The Ibis Trilogy by Amitav Gosh finds it's end with Flood of Fire.
Amitav Ghosh’s conclusion to his Ibis trilogy has taken four years to arrive, and I would like to be quite clear at the start of this review that it has been worth the wait: in my reading, I registered surprise, puzzlement, even concern at times, but never disappointment.

Set in the climactic year of the first Opium War, the book is an effective portrayal of the chaos and tragedy of the events, told primarily through the eyes of non-white, non-British characters. In a market dominated by the literary equivalents of costume dramas and clones of Iggulden and Cornwell books (which are, in turn, largely clones of the author’s other books), this is deeply refreshing. It may not be a perfect conclusion to the series, but I read to the end of this remarkable addition to the historical novel genre with more excitement than I’ve been able to bring to a novel in months.

The narrative begins by picking up yet more of the pieces from the dénouement of the first book in the series, Sea of Poppies: we see the passions of that first book dissected in the courts of Calcutta and in the abbatoir of Imperial justice. Those who have read the previous books will not be surprised by the results of this process: the courts are not a space of legal contention, but a trap for those who do not have the knowledge or resources to manipulate the system. As such, these opening chapters ground the novel’s narrative, creating the sense of entrapment and imprisonment that surrounds its characters. An intense claustrophobia frequently emerges in these early chapters, and Ghosh keeps the underlying desperation of the characters as an abiding presence: throughout the book, we see the characters move towards the inevitable climax under the slow, grinding pressure of the Imperial machine.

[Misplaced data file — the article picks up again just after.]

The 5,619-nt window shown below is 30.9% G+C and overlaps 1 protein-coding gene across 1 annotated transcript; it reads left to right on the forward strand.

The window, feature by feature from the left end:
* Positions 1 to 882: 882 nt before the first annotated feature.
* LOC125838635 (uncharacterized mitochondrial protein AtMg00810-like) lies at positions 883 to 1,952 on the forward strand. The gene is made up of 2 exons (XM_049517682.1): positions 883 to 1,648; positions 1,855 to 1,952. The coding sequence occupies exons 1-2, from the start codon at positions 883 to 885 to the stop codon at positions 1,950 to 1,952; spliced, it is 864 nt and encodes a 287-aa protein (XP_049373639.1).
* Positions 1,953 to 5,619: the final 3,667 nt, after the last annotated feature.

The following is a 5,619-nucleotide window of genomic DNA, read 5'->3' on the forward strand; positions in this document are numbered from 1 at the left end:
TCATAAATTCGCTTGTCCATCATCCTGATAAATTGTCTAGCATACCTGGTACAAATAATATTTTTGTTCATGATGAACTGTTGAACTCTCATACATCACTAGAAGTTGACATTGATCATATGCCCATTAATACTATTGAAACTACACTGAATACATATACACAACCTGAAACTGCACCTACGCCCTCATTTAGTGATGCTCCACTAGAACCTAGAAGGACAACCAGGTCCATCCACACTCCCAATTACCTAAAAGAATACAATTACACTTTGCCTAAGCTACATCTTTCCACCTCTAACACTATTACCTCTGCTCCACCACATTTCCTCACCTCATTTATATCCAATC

It is Ghosh’s deep and abiding knowledge of the workings of this machine that forms the basis for the book’s most gripping elements: Ghosh renders the interlocking parts of British imperialism comprehensible in human terms, in a way that is as shocking and revelatory as any scholarly book. This is unquestionably Ghosh’s forte, and he pulls together the pieces of the puzzle – the gears of greed, duty, aspiration, desire – that ensnare the book’s separate characters and bring them together to become a part of the same barbaric act. Ghosh makes a kind of cold brilliance out of this practice, whereby characters each become pawns in the schemes of other characters; only the terrifying opium trader (and hypocrite) Mr. Burnham occasionally manifests himself as the axis about which they all, at different times, must turn.